The American badger is a heavy-bodied, medium-sized mammal with a broad head, short neck, short legs, and a short bushy tail. The ears are low and rounded. The claws, generally gray with a slight yellowish tinge, on the front feet are very long. The brown face is marked with a white stripe, white patches, and vertical black bars. Males and females look alike, although males are heavier.
Total length: 26–35 inches; tail length: 4–7 inches; weight: 13–30 pounds
Sparse across most of the state. Most common in the Central Dissected Till Plains (in northern Missouri) and Osage Plains (in western Missouri).
Habitat and Conservation
Badgers live in open areas such as prairies and other open grasslands, where ground squirrels and other burrowing animals, their principal foods, abound. They also occur in croplands, the sand prairies of southeastern Missouri, plus fields, pastures, yards around homes, parklands, and farms. Access to a good supply of rodents is important. They find shelter along roadways, fence rows, ditches, banks, and field edges. Because of their uncommon status in Missouri and a regulated harvest, badgers need no general management in Missouri. If you are experiencing problems with badgers, contact a wildlife professional for advice, assistance, regulations, or special conditions for handling these animals.
Badgers eat rodents such as ground squirrels and mice. They also eat rabbits, insects, lizards, snakes, and eggs of birds and turtles. In the western United States, extensive poisoning campaigns for burrowing rodents reduced or eliminated the food supply for badgers and are one reason badger numbers are somewhat reduced in western states.
In Missouri, the American badger is a Species and Communities of Conservation Concern, listed as "vulnerable to extirpation" because of its restricted range, relatively few populations or occurrences, recent and widespread declines, and/or other factors. Badgers are occasionally trapped, but their fur is not valuable, so most trappers do not target them.
Badgers have a home range of 1 to 2½ square miles. They dig a series of dens across their home range. They are most active at night. During winter, they become less active, occasionally leaving their burrows to hunt for food. They are excellent diggers and dig faster than their burrowing prey. The usual "home" burrows are shallow and about 1 foot in diameter. During breeding season, the burrows are deeper and longer. Badgers can move quickly, up to 15 miles per hour, and are capable swimmers. They mate in late summer and give birth in early spring. The young stay with their mothers through the summer.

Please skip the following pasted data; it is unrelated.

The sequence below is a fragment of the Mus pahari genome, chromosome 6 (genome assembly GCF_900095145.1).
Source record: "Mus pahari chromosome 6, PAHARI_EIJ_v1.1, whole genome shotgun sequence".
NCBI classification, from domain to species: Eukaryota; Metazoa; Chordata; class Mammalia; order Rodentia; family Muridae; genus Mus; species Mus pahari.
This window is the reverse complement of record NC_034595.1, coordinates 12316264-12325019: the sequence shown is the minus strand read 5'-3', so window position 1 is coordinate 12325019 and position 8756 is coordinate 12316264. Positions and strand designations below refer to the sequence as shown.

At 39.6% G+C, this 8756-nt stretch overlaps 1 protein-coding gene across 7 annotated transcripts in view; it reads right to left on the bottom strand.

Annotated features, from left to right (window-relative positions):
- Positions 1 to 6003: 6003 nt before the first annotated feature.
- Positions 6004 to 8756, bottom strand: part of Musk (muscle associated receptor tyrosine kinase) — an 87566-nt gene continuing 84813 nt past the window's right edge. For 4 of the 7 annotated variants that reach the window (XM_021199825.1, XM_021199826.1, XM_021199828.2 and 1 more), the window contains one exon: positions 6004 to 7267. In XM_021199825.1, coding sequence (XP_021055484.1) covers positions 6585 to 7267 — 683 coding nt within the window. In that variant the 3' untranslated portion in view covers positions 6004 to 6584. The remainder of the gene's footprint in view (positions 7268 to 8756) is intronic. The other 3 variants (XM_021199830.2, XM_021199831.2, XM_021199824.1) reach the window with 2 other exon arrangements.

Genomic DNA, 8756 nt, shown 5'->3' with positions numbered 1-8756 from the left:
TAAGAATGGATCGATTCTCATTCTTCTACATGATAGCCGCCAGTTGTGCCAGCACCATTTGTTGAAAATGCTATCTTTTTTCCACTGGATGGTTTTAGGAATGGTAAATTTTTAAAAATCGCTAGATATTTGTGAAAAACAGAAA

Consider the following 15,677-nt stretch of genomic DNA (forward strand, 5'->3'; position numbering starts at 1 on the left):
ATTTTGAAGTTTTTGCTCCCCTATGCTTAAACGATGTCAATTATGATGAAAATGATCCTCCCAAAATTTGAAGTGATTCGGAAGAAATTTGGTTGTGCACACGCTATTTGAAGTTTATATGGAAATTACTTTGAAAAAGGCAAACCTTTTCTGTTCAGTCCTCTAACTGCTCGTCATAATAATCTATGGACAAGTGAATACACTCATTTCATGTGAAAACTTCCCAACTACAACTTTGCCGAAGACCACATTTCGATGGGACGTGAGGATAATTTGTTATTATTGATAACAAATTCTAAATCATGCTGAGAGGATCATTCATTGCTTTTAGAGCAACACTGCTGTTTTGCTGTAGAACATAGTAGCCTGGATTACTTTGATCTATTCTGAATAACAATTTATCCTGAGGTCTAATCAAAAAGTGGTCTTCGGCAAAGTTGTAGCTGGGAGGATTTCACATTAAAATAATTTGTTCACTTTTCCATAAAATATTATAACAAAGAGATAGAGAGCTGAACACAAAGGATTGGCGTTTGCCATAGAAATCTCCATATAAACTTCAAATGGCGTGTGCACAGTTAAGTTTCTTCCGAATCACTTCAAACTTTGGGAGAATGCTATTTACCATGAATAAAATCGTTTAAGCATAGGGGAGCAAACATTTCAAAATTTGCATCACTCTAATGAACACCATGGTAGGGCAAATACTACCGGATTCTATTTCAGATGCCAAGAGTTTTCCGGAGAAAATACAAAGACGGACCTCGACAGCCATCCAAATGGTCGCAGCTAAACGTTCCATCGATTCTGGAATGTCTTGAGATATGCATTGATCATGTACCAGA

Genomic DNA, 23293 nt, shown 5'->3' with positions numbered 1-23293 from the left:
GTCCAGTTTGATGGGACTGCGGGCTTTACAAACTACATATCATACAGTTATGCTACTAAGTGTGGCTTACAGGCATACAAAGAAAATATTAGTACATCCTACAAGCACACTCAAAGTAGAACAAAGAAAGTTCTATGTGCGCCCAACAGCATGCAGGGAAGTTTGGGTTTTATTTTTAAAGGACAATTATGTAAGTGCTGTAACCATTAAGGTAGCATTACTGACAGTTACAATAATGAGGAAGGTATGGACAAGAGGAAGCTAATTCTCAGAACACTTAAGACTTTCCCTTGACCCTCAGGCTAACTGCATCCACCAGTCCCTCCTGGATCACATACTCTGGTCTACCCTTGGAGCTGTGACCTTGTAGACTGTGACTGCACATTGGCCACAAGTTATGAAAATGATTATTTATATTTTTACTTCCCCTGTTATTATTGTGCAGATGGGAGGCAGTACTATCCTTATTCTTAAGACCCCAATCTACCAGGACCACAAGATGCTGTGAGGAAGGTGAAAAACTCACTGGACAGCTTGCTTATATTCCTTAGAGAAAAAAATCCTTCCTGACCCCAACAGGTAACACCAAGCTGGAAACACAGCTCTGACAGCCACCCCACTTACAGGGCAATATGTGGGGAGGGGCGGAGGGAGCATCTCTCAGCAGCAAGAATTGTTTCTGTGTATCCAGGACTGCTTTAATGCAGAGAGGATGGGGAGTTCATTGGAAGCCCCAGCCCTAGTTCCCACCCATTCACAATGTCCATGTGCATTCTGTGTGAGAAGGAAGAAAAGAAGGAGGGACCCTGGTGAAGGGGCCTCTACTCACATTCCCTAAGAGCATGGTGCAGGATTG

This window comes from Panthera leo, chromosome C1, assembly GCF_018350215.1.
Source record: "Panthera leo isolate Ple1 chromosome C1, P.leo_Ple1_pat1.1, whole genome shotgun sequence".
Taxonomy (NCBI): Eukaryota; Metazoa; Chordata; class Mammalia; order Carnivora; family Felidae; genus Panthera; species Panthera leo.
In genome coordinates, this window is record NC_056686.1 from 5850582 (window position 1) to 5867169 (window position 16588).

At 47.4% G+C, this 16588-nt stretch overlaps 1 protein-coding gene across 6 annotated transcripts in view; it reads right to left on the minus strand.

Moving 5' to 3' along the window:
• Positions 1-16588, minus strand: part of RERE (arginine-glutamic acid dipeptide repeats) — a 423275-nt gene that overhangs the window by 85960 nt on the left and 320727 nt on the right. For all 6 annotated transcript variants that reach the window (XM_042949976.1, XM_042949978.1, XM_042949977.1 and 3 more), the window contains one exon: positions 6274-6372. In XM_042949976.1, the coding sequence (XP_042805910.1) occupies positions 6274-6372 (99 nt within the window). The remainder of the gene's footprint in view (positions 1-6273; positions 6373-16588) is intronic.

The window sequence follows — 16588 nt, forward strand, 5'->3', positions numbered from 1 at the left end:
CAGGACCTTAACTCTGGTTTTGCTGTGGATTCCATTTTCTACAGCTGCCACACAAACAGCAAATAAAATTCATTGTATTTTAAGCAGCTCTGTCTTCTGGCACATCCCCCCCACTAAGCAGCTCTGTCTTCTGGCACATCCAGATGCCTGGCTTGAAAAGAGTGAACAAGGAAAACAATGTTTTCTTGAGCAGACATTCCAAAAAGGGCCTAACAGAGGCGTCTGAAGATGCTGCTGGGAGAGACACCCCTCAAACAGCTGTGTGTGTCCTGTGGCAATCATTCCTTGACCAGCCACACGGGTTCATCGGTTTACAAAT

Badgers control rodent pests, and their digging activities aerate and improve the soil. Their digging usually represents a search for some other animal that has already burrowed into the ground. Where they are numerous (in states to our west), they can cause problems with their digging activities, and they occasionally prey on livestock or poultry. These are generally not problems in Missouri, where badgers are so uncommon. Humans are the largest predator on badgers. Badger fur has been used to make coats and hats and to trim cloth coats. Formerly, the fur was used in making shaving brushes, and the tough hide was made into rugs.
Badgers control rodent and rabbit populations, and their digging activities aerate and mix the soil. Coyotes, dogs, and bobcats may take the young of badgers, and bears and mountain lions are known to kill badgers. In the western part of their range, single badgers and coyotes have been reported as sometimes hunting together. The coyote pounces upon a rodent that has eluded the badger's digging, while the coyote's presence at various burrow entrances increases the badger's success by preventing the escape of weary ground squirrels. Hawks have also been observed to follow a badger, presumably on the alert for some escaping rodent.
Signs and Tracks
- 3½ inches long, 2 inches wide
- 5 toes, claws often showing.
- 1 7/8 to 2 3/4 inches long
- 5 toes; claws rarely show.
- Badgers are uncommon in Missouri; they are most likely to be seen in northern and western parts of the state, and counties that border the Missouri River. They are rare in the Ozarks.
- They are nomadic.
- They are busy diggers and often leave chaotic-looking tracks and digging marks.
- The heel pads seldom show.
- Tracks often turn inward (as if walking pigeon-toed).
- Hind tracks are positioned just in front of the front tracks.
- Distance between strides is 6–12 inches (varies considerably).